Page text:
Msmes and Employment Generation in Nigeria

Type Journal Article - The Journal of Developing Areas
Title Msmes and Employment Generation in Nigeria
Volume 51
Issue 3
Publication (Day/Month/Year) 2017
Page numbers 229-249
This study seeks to evaluate the relationship between firm size and the net job creation in the Nigerian
economy. The essence of this study is to ascertain if MSMEs are actually fulfilling the significant
role purported to it by the literature in terms of employment generation. This is to ensure a proper
country specific understanding of the importance of MSMEs in employment generation so that when
clamouring for policy makers’ attention on MSMEs, it will be with a clear and deep understanding
of the significant role MSMEs play in the Nigerian economy. One of the major macroeconomic
policies of any economy is to reduce the unemployment rate to the barest minimum. However,
unemployment rate has become a menace that is confronting many economies, developed and
developing alike, and specifically, the Nigerian economy. This problem of unemployment was
exacerbated by the advent of the 2007 global financial crisis that originated from the United State of
America. Compounding the problem further for Nigeria, is the recent crash in the price of petroleum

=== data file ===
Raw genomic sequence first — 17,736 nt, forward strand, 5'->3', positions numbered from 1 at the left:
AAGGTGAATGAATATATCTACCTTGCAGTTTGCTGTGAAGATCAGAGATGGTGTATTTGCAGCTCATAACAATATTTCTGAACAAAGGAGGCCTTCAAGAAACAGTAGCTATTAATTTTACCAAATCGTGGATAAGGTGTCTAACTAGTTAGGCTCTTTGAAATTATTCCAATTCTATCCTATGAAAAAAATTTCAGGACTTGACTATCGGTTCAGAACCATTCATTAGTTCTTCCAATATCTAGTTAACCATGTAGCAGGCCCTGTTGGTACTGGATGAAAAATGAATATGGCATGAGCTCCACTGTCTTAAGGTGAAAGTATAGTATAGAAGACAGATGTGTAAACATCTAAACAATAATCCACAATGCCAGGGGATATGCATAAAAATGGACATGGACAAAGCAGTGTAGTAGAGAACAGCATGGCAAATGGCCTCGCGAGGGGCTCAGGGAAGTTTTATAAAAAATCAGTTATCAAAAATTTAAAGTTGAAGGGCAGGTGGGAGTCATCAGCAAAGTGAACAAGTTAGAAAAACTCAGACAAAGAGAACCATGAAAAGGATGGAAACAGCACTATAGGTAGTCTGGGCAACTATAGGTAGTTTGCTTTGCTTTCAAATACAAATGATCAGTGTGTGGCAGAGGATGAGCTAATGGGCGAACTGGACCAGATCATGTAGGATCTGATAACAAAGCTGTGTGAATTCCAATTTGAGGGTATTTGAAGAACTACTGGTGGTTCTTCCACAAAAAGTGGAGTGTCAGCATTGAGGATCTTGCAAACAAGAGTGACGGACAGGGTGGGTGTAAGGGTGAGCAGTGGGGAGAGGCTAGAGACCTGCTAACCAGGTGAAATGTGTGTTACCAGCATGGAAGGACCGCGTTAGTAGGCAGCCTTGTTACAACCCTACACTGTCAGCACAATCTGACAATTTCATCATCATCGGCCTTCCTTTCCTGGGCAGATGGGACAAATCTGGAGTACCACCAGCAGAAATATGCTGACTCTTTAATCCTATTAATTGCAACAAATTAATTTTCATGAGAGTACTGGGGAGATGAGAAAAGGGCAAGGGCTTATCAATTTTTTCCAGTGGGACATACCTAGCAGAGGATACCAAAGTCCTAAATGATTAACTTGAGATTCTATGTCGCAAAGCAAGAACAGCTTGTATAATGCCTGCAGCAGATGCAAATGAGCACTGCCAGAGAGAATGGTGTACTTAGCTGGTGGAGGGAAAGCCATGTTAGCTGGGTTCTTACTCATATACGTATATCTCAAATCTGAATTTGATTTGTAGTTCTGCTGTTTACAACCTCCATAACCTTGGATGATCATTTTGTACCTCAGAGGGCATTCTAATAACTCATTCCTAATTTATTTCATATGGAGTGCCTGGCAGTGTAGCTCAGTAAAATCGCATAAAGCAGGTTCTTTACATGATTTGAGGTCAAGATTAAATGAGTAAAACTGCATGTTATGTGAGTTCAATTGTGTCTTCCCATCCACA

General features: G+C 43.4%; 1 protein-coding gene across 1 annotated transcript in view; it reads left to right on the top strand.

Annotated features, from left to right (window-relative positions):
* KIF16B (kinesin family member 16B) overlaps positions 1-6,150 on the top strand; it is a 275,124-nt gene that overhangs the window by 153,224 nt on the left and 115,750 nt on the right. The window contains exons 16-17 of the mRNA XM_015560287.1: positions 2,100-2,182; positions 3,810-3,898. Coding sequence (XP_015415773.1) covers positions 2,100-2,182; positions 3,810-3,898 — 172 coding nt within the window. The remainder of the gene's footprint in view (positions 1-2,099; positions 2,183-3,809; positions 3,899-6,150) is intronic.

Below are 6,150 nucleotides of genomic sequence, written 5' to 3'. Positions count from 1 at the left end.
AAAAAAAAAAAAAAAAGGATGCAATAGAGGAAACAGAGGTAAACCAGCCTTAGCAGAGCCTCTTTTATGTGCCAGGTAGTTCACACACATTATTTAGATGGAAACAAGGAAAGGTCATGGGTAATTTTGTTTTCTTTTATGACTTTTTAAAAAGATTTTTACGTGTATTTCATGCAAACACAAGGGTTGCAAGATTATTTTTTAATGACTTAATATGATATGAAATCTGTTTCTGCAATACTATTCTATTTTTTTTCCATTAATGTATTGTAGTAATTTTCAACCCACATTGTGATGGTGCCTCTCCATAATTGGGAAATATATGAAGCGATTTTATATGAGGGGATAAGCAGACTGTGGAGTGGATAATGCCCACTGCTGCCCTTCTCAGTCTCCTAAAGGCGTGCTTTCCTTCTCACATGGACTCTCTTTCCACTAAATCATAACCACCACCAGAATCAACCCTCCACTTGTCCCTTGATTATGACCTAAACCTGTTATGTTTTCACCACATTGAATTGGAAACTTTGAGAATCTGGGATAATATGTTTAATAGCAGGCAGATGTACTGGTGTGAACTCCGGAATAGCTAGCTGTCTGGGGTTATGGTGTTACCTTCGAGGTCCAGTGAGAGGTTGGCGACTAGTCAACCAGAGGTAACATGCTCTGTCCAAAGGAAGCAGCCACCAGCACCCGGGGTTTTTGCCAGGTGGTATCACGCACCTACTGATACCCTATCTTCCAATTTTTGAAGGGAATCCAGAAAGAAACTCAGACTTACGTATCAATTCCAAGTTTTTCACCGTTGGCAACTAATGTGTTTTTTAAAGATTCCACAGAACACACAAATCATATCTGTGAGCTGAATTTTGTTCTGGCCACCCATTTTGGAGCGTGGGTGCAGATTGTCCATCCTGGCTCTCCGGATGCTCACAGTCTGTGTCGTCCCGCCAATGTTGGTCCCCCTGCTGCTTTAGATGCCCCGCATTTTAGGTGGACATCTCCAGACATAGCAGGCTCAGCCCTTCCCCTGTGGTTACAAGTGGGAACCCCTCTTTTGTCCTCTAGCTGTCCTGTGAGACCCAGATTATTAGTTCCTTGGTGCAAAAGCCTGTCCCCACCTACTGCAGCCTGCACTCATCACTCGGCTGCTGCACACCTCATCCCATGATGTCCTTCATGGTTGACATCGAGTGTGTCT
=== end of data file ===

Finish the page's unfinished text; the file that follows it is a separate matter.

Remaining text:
in the world commodity market. Thus, leading to a reduction in the fiscal revenue with a concomitant
effect on the rising unemployment. The study employed dataset for 473 enterprises across all sectors
of the economy comprising 110 micro enterprises, 218 small scale enterprises, 116 medium scale
enterprises and 29 large scale enterprises. The dataset was sourced from the 2014 World Bank
Enterprise survey on Nigeria. The variables employed in this study as indicators of employment
generation include gross job creation, net job destruction and net job creation for sampled firms. The
non-parametric variance analysis that uses the locally-weighted scatterplot smoothing (LOWESS)
method proposed by Cleveland (1979) and modified by Neumark et. al (2008) was employed to
determine if small businesses are net creators or destroyers of jobs in Nigeria. Our result found that
MSMEs performed better than large firms in term of employment generation, with Small and
Medium size enterprises performing exceedingly. Empirical evidence emanating from this study
confirms the theoretical literature expounded by Birch (1979) which states that small businesses are
the most important source of employment generation in any economy. The policy implication of this
study is that any targeted intervention to reduce unemployment should focus MSMEs, as this study
as confirmed that small businesses are actually a net creator of jobs. Furthermore, MSMEs
development centres should be encouraged so as to stimulate MSMEs growth

Related studies